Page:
The Washington Diplomat / August 2009
By Larry Luxner
When it comes to top priorities, foreign diplomats in Washington apparently have much the same concerns as American voters.
A surprising 41 percent of ambassadors say the economy is the world's top challenge, while overall, 56 percent identify the continuing global financial crisis as one of the top three issues. That's according to "Washington in the Eyes of the International Community" — a first-of-a-kind poll conducted jointly by The Washington Diplomat and APCO Worldwide.
In addition, 59 percent name poverty as a top-three global issue, while 49 percent put climate change in that category as well. Far lower on their priority list were such concerns as terrorism, epidemics, the rise of protectionism and nuclear non-proliferation.
Perhaps even more significantly, 44 percent of ambassadors who responded to the poll between Mar. 16 and May 21 believe the economy is the top U.S. foreign policy issue, with 48 percent saying it is the one issue the United States can best address.
"This is the first time anyone has asked the diplomatic community in Washington their views on the top issues facing both the United States and the world at large. It was a unique opportunity to get their perspective," said Bill Dalbec, senior vice-president of APCO Insight, who announced the survey's results late last month.
"We got opinions of diplomats representing all regions of the world. It wasn't limited to one region, and it really represented all views," Dalbec said, noting that 27 of 183 ambassadors who were initially contacted actually completed the survey — 16 by mail and 11 online.
"We would have liked to have a higher response rate, but this was the first time anyone's tried something like this — so there was some skepticism," he said. "We're looking at doing this on an annual basis."
Regionally, 41 percent of diplomats polled say the Middle East is the region the Obama administration most needs to address; overall, 82 percent include it as one of the top three regions. Africa (71 percent overall) and South Asia (64 percent) are the next-most frequently named regions. In addition, more than half — 13 of 27 — said Obama must develop a strong relationship with Chinese President Hu Jintao.
Yet despite recent crises in Bolivia and Georgia, not one ambassador named South America, Eastern Europe or the Caucuses as a top trouble spot.
Anthony Lake, who served as President Clinton's national security advisor from 1993 to 1997, told The Diplomat he was "fascinated" with the survey's results.
"One of the things it showed is how high their expectations are for the Obama administration, which is a good thing now, because it so many governments around the world hope the administration succeeds," said Lake, who was Obama's foreign policy advisor during the presidential campaign. "The bad news is that it places a very heavy burden on the administration to show the success that is in everybody's interests."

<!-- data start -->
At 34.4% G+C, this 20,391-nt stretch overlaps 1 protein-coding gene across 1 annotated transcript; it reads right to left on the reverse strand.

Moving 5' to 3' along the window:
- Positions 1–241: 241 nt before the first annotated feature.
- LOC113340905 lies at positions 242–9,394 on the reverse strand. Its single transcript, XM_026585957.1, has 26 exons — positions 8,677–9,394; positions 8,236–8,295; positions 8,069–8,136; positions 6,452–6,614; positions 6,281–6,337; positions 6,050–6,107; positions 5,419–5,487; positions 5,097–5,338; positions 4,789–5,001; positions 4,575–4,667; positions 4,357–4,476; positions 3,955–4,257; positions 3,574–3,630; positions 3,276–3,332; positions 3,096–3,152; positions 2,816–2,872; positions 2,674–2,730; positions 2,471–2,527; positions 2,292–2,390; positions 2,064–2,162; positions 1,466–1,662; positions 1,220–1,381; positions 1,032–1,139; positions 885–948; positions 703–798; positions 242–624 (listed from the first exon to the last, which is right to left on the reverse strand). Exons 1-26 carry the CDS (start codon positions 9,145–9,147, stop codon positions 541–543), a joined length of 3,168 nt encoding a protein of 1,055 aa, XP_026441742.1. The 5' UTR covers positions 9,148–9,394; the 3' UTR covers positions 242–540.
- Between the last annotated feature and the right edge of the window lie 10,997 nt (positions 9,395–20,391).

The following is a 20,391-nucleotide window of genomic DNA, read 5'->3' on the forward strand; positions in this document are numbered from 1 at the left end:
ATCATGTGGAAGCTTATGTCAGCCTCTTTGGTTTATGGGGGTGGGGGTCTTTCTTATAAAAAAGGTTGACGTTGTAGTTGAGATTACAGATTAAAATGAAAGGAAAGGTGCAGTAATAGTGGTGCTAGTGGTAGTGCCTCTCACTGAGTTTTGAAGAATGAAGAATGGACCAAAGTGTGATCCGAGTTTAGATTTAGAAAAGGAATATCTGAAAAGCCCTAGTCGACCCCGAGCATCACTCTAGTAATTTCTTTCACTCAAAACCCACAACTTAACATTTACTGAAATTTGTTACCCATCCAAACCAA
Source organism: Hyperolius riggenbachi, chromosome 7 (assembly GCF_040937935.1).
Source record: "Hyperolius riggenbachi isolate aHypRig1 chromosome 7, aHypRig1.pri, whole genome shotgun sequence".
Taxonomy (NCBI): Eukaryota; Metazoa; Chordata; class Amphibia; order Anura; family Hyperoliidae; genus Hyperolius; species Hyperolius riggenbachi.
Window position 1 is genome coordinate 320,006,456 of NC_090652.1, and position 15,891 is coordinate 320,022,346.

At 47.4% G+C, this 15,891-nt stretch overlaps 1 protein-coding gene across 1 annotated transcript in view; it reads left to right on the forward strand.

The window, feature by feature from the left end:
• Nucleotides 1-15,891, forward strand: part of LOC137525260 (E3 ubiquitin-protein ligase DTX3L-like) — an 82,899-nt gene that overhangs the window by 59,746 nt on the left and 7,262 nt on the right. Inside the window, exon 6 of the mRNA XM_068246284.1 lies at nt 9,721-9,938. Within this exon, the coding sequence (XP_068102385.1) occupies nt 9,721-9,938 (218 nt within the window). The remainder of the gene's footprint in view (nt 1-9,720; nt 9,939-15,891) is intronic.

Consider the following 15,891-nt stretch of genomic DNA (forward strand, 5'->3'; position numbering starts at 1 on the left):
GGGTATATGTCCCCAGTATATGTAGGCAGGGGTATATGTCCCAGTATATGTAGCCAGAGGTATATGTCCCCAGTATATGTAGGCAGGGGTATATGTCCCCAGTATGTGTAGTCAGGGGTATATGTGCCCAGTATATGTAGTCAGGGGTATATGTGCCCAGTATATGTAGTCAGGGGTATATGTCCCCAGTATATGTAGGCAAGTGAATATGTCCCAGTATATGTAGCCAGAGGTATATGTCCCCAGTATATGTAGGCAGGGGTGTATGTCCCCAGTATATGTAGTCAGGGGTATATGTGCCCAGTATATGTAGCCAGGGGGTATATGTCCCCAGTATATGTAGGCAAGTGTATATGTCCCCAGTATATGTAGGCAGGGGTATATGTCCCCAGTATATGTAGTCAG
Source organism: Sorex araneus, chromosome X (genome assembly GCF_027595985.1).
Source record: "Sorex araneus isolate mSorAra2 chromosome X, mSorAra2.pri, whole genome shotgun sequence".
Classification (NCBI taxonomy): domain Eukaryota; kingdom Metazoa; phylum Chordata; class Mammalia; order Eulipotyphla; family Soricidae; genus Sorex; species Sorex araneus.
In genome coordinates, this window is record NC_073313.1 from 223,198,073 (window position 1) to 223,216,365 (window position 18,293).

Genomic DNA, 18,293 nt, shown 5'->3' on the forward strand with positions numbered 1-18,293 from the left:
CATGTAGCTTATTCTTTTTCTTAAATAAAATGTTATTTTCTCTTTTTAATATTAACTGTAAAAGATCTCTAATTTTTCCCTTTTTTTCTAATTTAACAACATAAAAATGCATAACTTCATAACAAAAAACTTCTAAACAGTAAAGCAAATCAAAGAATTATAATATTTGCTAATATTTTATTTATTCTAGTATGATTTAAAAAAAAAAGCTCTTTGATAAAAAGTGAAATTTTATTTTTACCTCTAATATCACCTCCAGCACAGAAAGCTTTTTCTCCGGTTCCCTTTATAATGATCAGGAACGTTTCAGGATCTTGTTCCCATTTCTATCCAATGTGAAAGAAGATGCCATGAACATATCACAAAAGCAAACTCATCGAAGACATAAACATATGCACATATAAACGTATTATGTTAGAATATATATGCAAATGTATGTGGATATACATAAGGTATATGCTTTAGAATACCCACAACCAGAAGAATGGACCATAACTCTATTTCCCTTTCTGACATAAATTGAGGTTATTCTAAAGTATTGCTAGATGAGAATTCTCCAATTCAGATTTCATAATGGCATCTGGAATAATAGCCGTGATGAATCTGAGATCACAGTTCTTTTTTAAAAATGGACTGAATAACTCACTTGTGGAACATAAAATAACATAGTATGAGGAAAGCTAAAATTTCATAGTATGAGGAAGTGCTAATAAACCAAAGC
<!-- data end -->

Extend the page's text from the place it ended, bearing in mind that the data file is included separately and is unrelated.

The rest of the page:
Indeed, just about every ambassador polled (97 percent) believe Barack Obama will go down in history as a successful president, while 74 percent view relations between the United States and other countries since Obama's inauguration as either good or excellent.
Indonesia, which boasts the world's largest Muslim population, has particularly high hopes for the 44th president, who spent part of his childhood in a suburb of Jakarta, the capital city.
"I believe our bilateral relationship must be based not on the way we deal with the security situation, but on mutual interests which go far beyond terrorism, like economy and trade," said Sudjadnan Parnohadiningrat, Indonesia's ambassador to the United States — interviewed the day after bombs ripped through Jakarta's JW Marriott and Ritz-Carlton hotels, killing eight people and injuring over 50. "We expect the Obama administration will not view this latest incident as a threat to the stability of Indonesia."
Devinda Subasinghe, Sri Lanka's ambassador to the United States from 2002 to 2005, said it's extremely important for the White House to have a pulse on what ambassadors here expect of the nation's first African-American president.
"We have 180-plus ambassadors in this town, and everyone's competing for the attention of a very small group of individuals," said the diplomat, who serves on APCO's international advisory council. "This is one way for the ambassadors to express their opinions and get them hear without being attributed."
When it comes to the legacy of George W. Bush, only 19 percent of ambassadors surveyed thought the former president's "war on terror" should be continued. And a scant 4 percent supported his immigration policies.
On the other hand, said Subasinghe, one of the survey's most interesting findings is the strong degree of support for Bush's Millennium Challenge Corp., an innovative program that rewards good governance and sound economic management. Fully 63 percent of ambassadors said the MCC was Bush's most worthwhile foreign policy achievement.
"Funds should be performance-linked," said one African ambassador who responded to the survey but — like the others — declined to be named. "There is a need to have clearly defined performance indicators, especially those relating to governance, by which to gauge whether good money is actually being put to good use."